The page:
Francisco “Franky” Carrillo, 37, was ordered freed from custody in California after spending two decades behind bars for a fatal drive-by shooting he insists he did not commit, reports the Los Angeles Times. A judge overturned Carrillo’s 1992 murder conviction this week after witnesses recanted their identification of him as the gunman and a dramatic reconstruction of the shooting raised doubts about whether they could have ever reliably identified the shooter. The case hinged solely on the word of six teenage boys who were standing with the victim on a street when the gunman drove by.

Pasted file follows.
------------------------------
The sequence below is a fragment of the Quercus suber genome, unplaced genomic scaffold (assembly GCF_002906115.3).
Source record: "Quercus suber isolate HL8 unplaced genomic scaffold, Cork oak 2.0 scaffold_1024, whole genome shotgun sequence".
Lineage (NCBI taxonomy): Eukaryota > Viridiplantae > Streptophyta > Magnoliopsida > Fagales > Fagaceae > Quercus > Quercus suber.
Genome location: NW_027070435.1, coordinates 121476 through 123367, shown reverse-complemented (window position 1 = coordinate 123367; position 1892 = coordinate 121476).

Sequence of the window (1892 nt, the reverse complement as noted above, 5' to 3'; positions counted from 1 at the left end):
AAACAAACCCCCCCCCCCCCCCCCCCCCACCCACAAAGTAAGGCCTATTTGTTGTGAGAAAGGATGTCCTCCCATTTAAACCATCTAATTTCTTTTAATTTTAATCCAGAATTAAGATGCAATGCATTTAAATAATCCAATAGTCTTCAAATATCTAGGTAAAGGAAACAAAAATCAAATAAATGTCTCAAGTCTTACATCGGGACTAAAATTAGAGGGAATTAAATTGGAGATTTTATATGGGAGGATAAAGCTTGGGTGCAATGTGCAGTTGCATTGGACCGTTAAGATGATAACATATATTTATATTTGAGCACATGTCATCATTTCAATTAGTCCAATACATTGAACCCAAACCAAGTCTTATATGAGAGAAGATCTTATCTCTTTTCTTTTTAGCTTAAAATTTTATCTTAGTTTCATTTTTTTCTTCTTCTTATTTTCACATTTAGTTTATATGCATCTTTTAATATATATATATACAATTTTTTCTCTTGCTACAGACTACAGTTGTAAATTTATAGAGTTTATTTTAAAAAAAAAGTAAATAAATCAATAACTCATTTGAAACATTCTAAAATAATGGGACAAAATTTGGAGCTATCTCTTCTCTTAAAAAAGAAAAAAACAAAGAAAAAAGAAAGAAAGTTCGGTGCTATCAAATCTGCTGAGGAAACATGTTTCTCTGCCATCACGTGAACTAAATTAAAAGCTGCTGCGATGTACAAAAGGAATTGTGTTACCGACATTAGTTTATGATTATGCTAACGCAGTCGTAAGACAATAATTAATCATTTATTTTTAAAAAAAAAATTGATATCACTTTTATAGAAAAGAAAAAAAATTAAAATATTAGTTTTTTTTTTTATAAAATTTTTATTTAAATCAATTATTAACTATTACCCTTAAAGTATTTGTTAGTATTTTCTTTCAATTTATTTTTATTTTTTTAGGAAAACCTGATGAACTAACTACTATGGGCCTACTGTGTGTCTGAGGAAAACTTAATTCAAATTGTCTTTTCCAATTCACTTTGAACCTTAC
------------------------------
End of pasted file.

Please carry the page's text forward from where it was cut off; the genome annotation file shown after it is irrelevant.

Last week, five of the six witnesses testified that they had not clearly seen the gunman. Among them was the victim’s son, who said he made his identification because a friend at the scene said he recognized Carrillo as the shooter. That friend recanted. The case underscores what experts say is the danger of eyewitness testimony. Studies have shown that faulty identifications are the biggest factor in wrongful convictions and that witnesses are particularly unreliable when identifying someone of a different race. The witnesses who identified Carrillo are black, while he is Latino. Carrillo’s quest for freedom won the support of the Northern California Innocence Project at Santa Clara University and the law firm Morrison & Foerster, which provided lawyers and investigators free of charge.